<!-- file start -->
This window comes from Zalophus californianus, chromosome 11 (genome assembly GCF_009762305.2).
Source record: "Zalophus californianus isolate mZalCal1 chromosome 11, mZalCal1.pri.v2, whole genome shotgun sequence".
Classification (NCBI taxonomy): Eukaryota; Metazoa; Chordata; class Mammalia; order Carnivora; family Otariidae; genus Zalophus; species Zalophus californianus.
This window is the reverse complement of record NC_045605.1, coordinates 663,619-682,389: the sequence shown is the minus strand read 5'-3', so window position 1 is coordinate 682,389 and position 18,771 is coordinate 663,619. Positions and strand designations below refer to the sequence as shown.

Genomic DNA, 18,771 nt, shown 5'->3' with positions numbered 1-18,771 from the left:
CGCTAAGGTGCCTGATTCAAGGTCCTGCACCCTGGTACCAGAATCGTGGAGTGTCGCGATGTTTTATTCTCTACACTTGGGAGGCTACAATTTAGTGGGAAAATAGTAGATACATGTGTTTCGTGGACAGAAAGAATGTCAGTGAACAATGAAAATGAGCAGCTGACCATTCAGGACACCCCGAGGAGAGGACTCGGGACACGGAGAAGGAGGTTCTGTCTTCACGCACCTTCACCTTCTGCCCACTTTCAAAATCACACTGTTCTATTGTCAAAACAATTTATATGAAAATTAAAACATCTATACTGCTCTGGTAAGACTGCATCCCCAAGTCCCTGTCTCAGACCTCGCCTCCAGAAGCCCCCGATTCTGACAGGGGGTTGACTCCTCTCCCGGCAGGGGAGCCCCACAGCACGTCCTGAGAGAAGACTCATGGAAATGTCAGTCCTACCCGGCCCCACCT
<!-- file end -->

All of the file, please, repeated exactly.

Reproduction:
This window comes from Zalophus californianus, chromosome 11 (genome assembly GCF_009762305.2).
Source record: "Zalophus californianus isolate mZalCal1 chromosome 11, mZalCal1.pri.v2, whole genome shotgun sequence".
Classification (NCBI taxonomy): Eukaryota; Metazoa; Chordata; class Mammalia; order Carnivora; family Otariidae; genus Zalophus; species Zalophus californianus.
This window is the reverse complement of record NC_045605.1, coordinates 663,619-682,389: the sequence shown is the minus strand read 5'-3', so window position 1 is coordinate 682,389 and position 18,771 is coordinate 663,619. Positions and strand designations below refer to the sequence as shown.

Genomic DNA, 18,771 nt, shown 5'->3' with positions numbered 1-18,771 from the left:
CGCTAAGGTGCCTGATTCAAGGTCCTGCACCCTGGTACCAGAATCGTGGAGTGTCGCGATGTTTTATTCTCTACACTTGGGAGGCTACAATTTAGTGGGAAAATAGTAGATACATGTGTTTCGTGGACAGAAAGAATGTCAGTGAACAATGAAAATGAGCAGCTGACCATTCAGGACACCCCGAGGAGAGGACTCGGGACACGGAGAAGGAGGTTCTGTCTTCACGCACCTTCACCTTCTGCCCACTTTCAAAATCACACTGTTCTATTGTCAAAACAATTTATATGAAAATTAAAACATCTATACTGCTCTGGTAAGACTGCATCCCCAAGTCCCTGTCTCAGACCTCGCCTCCAGAAGCCCCCGATTCTGACAGGGGGTTGACTCCTCTCCCGGCAGGGGAGCCCCACAGCACGTCCTGAGAGAAGACTCATGGAAATGTCAGTCCTACCCGGCCCCACCT